Investing in Technologies on the Cusp
Covert Meetings... Secret Technologies
Cigarettes with tobacco genetically engineered to help you quit smoking? $40 wireless and mobile Internet-capable tablets? A crude oil extraction process that actually cleans the environment?
This is just a partial list of some very intriguing technologies currently being developed and marketed by companies whose names — sadly — you've probably never heard.
These aren't concepts, computer-generated simulations, or even prototypes; these are existing, working, marketed products that either are within your reach right now through online vendors or will be at some point in the near future.
But their manufacturers — the people and companies holding the patents — are not names you know... not unless you're close to the industry...
Or unless you happened to attend a quiet little meeting held last week on the outskirts of Los Angeles's super-exclusive suburb of Bel Air.
Unfortunately, this meeting wasn't for everyone. It was private and held at a fully booked, secluded hotel far away from the prying eyes of journalists, tourists, and gawkers.
You Weren't on the List
In attendance... well, the names will mean little to anybody outside of high finance, but in terms of personal net worth and money under management, the fund managers, brokers, and wealthy private investors there would have easily been in the double-digit billion-dollar range.
So yeah, a bunch of boring older dudes, some younger guys trying to be as un-boring as possible, and a handful of white-haired men in linen shirts who had lived to the point in their lives where Bloody Marys weren't so much a drink as a transitional state between sleep and martinis.
But the most impressive part of it all, and definitely the most interesting, wasn't the people with the money... It was the people looking for it.
Presenting their products, services, technologies, and processes were dozens of companies.
They ranged widely in industries, with everything from oil exploration and mining to next-generation medical imaging.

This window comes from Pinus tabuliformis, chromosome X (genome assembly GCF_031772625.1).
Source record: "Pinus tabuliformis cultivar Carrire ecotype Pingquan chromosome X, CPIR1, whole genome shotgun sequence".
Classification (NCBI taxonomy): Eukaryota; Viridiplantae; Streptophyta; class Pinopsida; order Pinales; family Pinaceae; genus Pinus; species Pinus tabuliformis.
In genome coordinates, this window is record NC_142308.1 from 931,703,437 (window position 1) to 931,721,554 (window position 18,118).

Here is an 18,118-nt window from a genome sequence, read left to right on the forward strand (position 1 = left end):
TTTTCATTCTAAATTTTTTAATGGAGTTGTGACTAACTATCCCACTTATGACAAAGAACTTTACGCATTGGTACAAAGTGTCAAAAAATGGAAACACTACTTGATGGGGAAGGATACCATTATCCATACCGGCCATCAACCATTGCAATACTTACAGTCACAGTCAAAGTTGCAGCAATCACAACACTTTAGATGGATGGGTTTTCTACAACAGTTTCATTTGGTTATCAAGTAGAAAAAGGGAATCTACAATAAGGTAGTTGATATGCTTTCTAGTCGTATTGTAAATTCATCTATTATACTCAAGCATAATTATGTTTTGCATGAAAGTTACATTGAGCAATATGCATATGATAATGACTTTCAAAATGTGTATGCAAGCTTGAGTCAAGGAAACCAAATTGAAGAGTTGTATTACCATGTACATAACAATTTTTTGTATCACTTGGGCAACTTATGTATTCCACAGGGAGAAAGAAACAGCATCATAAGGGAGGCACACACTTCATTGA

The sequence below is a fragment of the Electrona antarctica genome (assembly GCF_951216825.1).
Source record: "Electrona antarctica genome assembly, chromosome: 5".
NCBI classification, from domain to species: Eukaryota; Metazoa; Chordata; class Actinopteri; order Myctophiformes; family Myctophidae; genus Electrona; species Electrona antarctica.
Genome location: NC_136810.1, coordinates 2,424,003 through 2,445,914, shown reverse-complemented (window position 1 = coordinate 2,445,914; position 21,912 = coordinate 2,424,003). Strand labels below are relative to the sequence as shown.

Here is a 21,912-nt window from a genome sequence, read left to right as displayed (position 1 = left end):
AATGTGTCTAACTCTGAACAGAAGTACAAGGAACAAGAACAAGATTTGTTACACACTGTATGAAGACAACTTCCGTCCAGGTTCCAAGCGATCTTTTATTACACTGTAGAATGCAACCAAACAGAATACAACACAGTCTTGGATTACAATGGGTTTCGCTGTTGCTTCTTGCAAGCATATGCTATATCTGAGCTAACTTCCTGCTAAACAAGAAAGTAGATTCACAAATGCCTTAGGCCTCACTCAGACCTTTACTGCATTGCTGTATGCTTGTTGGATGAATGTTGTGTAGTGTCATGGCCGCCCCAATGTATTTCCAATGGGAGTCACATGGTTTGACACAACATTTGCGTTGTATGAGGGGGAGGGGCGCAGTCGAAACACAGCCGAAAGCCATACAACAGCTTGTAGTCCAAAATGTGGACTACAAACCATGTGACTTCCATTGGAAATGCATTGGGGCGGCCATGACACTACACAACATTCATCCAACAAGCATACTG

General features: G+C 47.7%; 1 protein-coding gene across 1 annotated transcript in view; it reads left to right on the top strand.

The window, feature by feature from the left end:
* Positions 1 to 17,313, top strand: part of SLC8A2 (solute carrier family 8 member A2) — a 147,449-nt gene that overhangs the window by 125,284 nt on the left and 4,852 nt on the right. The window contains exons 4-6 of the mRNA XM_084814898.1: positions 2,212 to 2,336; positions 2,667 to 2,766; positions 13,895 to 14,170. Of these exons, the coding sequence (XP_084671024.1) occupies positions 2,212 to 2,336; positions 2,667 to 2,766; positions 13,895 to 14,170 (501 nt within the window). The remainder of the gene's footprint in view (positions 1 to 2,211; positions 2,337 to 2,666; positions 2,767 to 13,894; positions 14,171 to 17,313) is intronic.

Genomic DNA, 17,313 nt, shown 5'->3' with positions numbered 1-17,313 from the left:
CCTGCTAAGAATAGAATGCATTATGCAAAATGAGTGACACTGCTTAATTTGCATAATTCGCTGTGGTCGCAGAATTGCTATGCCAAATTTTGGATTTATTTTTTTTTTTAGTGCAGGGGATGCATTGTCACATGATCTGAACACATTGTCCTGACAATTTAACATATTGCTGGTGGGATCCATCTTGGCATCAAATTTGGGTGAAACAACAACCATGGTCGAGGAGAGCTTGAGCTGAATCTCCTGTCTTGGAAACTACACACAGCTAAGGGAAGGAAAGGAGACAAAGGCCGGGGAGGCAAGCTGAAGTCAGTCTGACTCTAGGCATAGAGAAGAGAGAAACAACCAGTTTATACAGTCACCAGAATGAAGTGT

Every company that presented was compelling — even firms with relatively inane products like impact-resistant work gloves or fire-suppressing building materials.
They all had good market positioning and potential, and most of them had products in warehouses that had everything necessary to disrupt the current status quo of their respective niches.
What they needed more of was funding... which is why the CEOs and Presidents of these companies were standing in small conference rooms packed with enough net worth to buy a small country.
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Small Equals Nimble, Not Weak
I was one of the few on the guest list of this meeting. And after three days, I flew back to Baltimore with a whirlwind of thoughts spiraling in my head. Too many great ideas out there... too little financing to make them all work.
The most prospective ones — from the standpoint of private and institutional investors — were profitable.
But some of the best ones were right there on the cusp, commanding patents that would make companies like Apple and Google blush.
A $38 tablet capable of delivering full-speed video at a cost of $0.50 per month represents just one of these... Can you imagine the new markets that level of price decrease would open?
Or how about a company called MicroVision, Inc. (NASDAQ: MVIS), a Nasdaq-listed tech microcap based out of Redmond, Washington — just down the street from Microsoft's corporate headquarters?
It has reinvented the high-definition projector using lasers in place of LEDs to produce a bright, colorful, room-sized picture from a projector small enough to be fitted into future smartphone models.
The company has 66 employees, is valued at more than $150 million as of today's share price, holds more relevant patents in augmented reality, miniaturization, and head-mounted displays than any other company in the U.S. — and it still thinks of itself as a start-up.
Check it out yourself and see what I mean. You'll be amazed that companies with this much upside can go all but unnoticed by the global consumer market... and reminded that even the biggest success stories have to start somewhere.
Fortune favors the bold,
His flagship service, Microcap Insider, provides market-beating insights into some of the fastest moving, highest profit-potential companies available for public trading on the U.S. and Canadian exchanges. With more than 5 years of track record to back it up, Microcap Insider is the choice for the growth-minded investor. Alex contributes his thoughts and insights regularly to Wealth Daily. To learn more about Alex, click here.
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